Time To Consider Shutting Down Underperforming Expo Line Stations

As I feared, the travel time from downtown Los Angeles to downtown Santa Monica on the newly opened Expo rail line is worse-than-advertised, and the media is starting to notice.  Joe Mathews has a very fair (and fairly depressing) account of his four-hour-plus commute from Pasadena to Santa Monica, worse than his typical three-hour commute by car:

The switch to the new Expo Line at the Metro Center station for the third leg of my trip was smooth. But the Expo Line was painfully slow. Metro had advertised a 48-minute ride, but it took more than an hour. The track runs down the middle of streets—and the train stops for traffic lights at some intersections. In Santa Monica, after a six-block walk, I arrived at work two and a half hours after I had reached the Pasadena station—25 miles away. In that same time, I could have flown to Las Vegas, played the airport slots, and flown home, jackpot in hand.

To be sure, the opening of the regional connector through downtown will certainly shave off travel time for riders like Joe. And if the City of Los Angeles can change the signal priority and street configuration, the trains will run a bit faster through downtown.

But otherwise, we’re left with a slow line, absent further infrastructure improvements like extra tracks to run express trains that can skip slow trains or more grade separation, like bridges over intersections. But those improvements cost money the region doesn’t have and won’t spend even if they had it, given how much Expo already cost to build and competing transit needs across the county.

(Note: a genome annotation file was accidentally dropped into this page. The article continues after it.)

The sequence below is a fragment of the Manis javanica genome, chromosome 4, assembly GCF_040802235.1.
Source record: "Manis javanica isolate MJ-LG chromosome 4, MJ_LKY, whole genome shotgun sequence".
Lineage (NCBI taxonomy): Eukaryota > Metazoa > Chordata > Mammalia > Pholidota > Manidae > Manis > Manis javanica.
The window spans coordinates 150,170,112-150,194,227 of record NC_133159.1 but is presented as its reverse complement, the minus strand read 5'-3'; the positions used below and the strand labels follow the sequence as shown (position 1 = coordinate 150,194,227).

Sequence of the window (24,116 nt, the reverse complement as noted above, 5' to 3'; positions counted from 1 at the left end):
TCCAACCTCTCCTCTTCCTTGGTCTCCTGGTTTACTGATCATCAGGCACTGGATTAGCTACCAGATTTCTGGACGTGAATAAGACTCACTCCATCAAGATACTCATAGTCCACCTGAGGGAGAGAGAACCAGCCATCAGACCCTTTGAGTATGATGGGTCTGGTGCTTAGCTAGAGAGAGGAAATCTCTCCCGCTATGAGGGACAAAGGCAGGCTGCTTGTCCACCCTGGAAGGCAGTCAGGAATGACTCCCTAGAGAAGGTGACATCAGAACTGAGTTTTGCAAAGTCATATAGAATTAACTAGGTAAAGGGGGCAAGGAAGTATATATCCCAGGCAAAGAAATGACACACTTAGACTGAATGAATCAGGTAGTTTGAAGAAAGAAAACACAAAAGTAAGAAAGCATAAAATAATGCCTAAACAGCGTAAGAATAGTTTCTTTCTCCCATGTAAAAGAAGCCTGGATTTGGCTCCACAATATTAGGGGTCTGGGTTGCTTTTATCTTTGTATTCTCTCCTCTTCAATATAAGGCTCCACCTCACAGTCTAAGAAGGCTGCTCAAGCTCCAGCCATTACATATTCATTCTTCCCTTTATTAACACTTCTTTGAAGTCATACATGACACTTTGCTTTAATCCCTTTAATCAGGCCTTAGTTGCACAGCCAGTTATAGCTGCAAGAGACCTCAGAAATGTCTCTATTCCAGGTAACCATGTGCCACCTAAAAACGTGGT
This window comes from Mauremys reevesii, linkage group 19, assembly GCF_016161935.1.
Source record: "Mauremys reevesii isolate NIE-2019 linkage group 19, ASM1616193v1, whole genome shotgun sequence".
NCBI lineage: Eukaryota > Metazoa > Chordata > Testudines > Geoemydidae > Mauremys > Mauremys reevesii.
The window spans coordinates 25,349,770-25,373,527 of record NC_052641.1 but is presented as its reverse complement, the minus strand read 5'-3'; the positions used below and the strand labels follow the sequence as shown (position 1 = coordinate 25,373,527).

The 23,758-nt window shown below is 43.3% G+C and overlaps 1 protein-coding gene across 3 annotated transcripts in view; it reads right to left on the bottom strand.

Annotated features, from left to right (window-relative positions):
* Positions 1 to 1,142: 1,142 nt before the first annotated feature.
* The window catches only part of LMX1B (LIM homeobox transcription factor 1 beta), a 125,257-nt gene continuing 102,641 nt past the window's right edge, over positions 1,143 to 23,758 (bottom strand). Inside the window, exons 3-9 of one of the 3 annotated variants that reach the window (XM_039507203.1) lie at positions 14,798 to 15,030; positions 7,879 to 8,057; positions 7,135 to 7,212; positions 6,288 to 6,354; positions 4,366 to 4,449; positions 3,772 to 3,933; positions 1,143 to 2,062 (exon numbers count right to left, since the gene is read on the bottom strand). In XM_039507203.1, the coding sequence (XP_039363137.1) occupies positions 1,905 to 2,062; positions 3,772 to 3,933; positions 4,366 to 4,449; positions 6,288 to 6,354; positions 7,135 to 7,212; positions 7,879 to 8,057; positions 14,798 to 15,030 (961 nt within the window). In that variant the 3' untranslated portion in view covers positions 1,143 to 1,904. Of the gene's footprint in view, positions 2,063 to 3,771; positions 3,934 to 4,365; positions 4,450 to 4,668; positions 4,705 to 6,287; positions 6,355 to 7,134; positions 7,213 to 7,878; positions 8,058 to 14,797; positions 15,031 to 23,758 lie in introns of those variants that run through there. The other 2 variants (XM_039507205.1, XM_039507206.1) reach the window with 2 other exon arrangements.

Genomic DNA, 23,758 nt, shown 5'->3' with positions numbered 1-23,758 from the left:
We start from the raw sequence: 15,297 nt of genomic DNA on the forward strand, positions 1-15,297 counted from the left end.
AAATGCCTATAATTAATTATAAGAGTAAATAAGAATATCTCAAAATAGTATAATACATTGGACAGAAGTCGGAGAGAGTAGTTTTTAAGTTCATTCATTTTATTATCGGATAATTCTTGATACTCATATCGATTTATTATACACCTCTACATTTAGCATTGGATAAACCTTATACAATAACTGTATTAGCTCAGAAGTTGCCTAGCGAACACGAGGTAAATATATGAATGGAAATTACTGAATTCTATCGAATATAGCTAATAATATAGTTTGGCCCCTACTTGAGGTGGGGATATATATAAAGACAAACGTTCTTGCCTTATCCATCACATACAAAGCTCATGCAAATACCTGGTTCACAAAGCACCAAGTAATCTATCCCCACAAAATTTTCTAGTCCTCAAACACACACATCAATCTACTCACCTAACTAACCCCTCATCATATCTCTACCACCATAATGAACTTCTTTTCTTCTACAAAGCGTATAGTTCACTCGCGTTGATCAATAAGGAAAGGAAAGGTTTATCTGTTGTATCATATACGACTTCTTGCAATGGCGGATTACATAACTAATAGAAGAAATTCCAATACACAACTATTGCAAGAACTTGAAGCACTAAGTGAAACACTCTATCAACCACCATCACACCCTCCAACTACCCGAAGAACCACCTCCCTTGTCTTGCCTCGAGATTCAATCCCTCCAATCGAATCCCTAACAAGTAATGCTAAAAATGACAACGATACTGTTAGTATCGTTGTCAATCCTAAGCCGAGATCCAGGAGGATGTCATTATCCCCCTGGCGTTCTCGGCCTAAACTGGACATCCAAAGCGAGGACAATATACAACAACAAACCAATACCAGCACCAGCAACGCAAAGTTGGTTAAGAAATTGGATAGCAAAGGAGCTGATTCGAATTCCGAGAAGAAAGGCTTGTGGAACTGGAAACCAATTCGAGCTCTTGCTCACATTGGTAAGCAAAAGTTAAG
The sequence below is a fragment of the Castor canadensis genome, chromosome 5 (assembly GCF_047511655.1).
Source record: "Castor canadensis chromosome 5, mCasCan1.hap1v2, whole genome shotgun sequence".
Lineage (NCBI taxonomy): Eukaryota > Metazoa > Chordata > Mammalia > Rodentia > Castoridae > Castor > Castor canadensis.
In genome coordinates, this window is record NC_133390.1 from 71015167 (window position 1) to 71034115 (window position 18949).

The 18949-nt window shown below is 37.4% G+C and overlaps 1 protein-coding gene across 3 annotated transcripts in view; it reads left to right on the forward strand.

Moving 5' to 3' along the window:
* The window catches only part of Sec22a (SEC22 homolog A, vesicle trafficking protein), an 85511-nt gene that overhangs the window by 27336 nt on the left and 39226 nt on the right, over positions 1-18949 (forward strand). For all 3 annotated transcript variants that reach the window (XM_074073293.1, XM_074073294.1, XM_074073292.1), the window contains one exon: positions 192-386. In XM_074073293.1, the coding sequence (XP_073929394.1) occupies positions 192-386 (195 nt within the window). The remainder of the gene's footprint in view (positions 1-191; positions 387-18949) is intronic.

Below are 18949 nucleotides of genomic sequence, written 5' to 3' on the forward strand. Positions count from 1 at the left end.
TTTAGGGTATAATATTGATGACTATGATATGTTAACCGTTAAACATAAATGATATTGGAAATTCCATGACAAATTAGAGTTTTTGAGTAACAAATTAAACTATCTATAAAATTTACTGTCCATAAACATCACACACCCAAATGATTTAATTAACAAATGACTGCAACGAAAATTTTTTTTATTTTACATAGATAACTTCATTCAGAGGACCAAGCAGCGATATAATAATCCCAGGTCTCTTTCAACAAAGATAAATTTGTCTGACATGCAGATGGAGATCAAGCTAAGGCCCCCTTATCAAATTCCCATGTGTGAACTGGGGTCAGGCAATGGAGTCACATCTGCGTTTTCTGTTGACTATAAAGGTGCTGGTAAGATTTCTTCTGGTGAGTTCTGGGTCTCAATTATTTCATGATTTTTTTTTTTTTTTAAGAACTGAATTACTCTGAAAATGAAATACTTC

So what’s the solution? The cheapest one is to shut down under-performing stations along the line. For anyone who’s ridden the line, it’s obvious there are some station areas that are low-rise and therefore low-ridership. Absent further development around them, Metro should shut them down and speed the ride for the majority of riders.

On the new extension, here are the initial ridership figures from one of the first days in service:

Palms: 1,016 TAP entries.
Westwood/Rancho Park: 661 TAP entries.
Expo/Sepulveda: 1,150 TAP entries.
Expo/Bundy: 1,376 TAP entries.
26th St/Bergamot: 853 TAP entries.
17th St/SMC: 1,020 TAP entries.
Downtown Santa Monica: 5,982 TAP entries.

Photo from the train of the office park going in near the Bergamot Station

Photo from the train of the office park going in near the Bergamot Station

If these trends continue, Metro should consider shutting down Westwood/Rancho Park and 26th Street/Bergamot on the new extension. (There would be particular irony in shutting down the 26th Street station, as local NIMBYs and their representatives on the city council prevented that station from becoming a thriving transit hub and instead relegated development to a suburban-style office park — see photo on the right of the building under construction).

Meanwhile, ridership data on the first phase of the extension to Culver City should inform which stations are shut down there.  (Notably, one station on that phase was required as part of a legal settlement, which could complicate a shutdown effort for at least that station.)

The Expo Line runs 15.2 miles, and it shouldn’t take an hour.  15 miles per hour just isn’t providing much benefit over driving, if any.  And it won’t make the line sustainable in the long run.  So that’s why policy makers need to consider immediate action to improve the travel times.


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